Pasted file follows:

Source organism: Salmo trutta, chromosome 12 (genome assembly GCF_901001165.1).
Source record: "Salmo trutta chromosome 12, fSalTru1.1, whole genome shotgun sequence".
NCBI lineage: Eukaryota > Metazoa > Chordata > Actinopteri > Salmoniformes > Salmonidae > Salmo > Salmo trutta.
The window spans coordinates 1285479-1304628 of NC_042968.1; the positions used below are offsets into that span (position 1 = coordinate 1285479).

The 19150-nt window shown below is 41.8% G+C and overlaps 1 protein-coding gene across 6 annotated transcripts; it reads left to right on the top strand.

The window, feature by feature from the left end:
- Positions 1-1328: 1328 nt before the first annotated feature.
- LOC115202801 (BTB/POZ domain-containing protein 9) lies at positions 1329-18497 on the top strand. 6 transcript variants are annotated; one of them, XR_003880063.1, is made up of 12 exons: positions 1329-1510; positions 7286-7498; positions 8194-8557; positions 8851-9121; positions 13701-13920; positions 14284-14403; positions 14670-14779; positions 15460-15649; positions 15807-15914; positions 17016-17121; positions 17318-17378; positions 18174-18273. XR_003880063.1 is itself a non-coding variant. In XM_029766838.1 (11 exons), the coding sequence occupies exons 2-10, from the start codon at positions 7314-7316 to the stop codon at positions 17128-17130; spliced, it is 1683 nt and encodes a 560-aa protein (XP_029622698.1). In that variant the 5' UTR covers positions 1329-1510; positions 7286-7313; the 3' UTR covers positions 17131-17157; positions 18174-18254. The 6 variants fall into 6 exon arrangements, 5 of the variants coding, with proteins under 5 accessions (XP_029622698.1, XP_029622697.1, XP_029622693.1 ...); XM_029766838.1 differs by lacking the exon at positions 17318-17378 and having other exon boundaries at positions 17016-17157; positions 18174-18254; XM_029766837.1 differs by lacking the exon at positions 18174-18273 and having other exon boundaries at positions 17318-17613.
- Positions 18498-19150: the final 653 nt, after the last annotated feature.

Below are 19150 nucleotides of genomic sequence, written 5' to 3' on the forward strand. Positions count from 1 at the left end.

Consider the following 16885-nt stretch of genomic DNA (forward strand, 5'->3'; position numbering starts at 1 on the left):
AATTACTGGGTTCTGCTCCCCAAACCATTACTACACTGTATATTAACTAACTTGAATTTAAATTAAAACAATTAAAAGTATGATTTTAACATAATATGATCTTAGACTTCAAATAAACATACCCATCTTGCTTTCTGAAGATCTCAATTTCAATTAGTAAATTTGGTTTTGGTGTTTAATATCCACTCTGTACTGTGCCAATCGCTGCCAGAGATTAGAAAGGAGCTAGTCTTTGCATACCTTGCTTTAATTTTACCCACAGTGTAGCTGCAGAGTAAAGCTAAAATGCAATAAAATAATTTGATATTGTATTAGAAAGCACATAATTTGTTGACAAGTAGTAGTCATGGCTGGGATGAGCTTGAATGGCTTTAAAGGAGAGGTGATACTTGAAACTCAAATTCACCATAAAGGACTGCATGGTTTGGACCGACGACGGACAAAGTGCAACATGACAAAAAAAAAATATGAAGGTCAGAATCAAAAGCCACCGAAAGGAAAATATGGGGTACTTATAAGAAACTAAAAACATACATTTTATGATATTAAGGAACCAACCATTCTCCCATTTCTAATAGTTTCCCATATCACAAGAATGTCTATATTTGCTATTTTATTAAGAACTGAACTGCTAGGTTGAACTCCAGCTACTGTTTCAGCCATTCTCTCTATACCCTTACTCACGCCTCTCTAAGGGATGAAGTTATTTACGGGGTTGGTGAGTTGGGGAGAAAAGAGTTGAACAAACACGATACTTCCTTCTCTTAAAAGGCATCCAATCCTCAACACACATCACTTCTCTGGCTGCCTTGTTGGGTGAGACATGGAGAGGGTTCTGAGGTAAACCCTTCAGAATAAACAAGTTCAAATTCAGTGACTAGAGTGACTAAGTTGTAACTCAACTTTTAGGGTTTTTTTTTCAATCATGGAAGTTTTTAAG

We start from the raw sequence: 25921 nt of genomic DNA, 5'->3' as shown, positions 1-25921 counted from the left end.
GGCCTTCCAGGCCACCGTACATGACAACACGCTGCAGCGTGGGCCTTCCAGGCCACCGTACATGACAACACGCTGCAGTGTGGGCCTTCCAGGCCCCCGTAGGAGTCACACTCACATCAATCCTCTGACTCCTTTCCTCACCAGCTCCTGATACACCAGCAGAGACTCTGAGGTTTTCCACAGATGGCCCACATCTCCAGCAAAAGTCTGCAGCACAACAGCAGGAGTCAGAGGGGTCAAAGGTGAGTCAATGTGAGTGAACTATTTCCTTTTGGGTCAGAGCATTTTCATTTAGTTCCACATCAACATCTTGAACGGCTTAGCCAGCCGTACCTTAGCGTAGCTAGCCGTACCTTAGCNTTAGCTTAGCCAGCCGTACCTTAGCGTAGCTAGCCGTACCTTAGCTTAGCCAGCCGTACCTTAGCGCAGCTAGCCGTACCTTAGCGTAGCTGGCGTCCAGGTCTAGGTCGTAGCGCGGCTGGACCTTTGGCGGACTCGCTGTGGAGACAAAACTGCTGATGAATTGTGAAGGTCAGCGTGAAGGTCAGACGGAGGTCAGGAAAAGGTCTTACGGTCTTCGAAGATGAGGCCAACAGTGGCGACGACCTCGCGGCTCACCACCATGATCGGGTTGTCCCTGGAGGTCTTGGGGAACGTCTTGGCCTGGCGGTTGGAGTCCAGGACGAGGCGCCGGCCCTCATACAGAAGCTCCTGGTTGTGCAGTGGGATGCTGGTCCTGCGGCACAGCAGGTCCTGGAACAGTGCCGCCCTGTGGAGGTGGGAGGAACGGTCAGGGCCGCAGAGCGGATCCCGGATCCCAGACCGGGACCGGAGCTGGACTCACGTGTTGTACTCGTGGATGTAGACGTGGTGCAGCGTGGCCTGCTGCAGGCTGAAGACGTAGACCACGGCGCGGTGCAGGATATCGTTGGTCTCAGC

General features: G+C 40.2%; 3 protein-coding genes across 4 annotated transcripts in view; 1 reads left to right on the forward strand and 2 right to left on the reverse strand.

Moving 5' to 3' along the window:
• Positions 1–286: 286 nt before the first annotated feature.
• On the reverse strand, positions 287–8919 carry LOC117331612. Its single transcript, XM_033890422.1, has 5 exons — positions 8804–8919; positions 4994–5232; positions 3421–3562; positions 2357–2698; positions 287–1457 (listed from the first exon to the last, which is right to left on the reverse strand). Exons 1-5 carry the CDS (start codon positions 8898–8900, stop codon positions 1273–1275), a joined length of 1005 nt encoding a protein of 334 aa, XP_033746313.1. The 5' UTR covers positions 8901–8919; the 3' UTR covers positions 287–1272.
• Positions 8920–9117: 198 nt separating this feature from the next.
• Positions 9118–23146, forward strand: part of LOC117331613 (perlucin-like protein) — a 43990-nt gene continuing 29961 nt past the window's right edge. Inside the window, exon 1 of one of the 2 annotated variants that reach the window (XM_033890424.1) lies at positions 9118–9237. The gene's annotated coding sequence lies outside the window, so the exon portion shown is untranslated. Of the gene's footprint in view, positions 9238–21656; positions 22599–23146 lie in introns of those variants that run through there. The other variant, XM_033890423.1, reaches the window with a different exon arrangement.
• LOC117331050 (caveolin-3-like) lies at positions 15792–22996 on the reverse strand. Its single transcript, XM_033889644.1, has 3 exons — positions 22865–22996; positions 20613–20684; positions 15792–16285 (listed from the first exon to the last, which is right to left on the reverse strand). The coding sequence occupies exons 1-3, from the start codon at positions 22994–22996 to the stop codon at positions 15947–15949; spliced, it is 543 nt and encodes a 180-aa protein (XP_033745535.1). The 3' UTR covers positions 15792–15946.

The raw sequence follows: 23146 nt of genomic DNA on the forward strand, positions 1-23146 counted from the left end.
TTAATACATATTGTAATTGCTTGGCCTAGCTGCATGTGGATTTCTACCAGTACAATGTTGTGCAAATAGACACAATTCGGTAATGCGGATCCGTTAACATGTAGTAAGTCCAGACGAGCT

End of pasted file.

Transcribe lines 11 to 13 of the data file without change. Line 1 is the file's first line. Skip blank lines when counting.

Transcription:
Consider the following 16885-nt stretch of genomic DNA (forward strand, 5'->3'; position numbering starts at 1 on the left):
AATTACTGGGTTCTGCTCCCCAAACCATTACTACACTGTATATTAACTAACTTGAATTTAAATTAAAACAATTAAAAGTATGATTTTAACATAATATGATCTTAGACTTCAAATAAACATACCCATCTTGCTTTCTGAAGATCTCAATTTCAATTAGTAAATTTGGTTTTGGTGTTTAATATCCACTCTGTACTGTGCCAATCGCTGCCAGAGATTAGAAAGGAGCTAGTCTTTGCATACCTTGCTTTAATTTTACCCACAGTGTAGCTGCAGAGTAAAGCTAAAATGCAATAAAATAATTTGATATTGTATTAGAAAGCACATAATTTGTTGACAAGTAGTAGTCATGGCTGGGATGAGCTTGAATGGCTTTAAAGGAGAGGTGATACTTGAAACTCAAATTCACCATAAAGGACTGCATGGTTTGGACCGACGACGGACAAAGTGCAACATGACAAAAAAAAAATATGAAGGTCAGAATCAAAAGCCACCGAAAGGAAAATATGGGGTACTTATAAGAAACTAAAAACATACATTTTATGATATTAAGGAACCAACCATTCTCCCATTTCTAATAGTTTCCCATATCACAAGAATGTCTATATTTGCTATTTTATTAAGAACTGAACTGCTAGGTTGAACTCCAGCTACTGTTTCAGCCATTCTCTCTATACCCTTACTCACGCCTCTCTAAGGGATGAAGTTATTTACGGGGTTGGTGAGTTGGGGAGAAAAGAGTTGAACAAACACGATACTTCCTTCTCTTAAAAGGCATCCAATCCTCAACACACATCACTTCTCTGGCTGCCTTGTTGGGTGAGACATGGAGAGGGTTCTGAGGTAAACCCTTCAGAATAAACAAGTTCAAATTCAGTGACTAGAGTGACTAAGTTGTAACTCAACTTTTAGGGTTTTTTTTTCAATCATGGAAGTTTTTAAG

We start from the raw sequence: 25921 nt of genomic DNA, 5'->3' as shown, positions 1-25921 counted from the left end.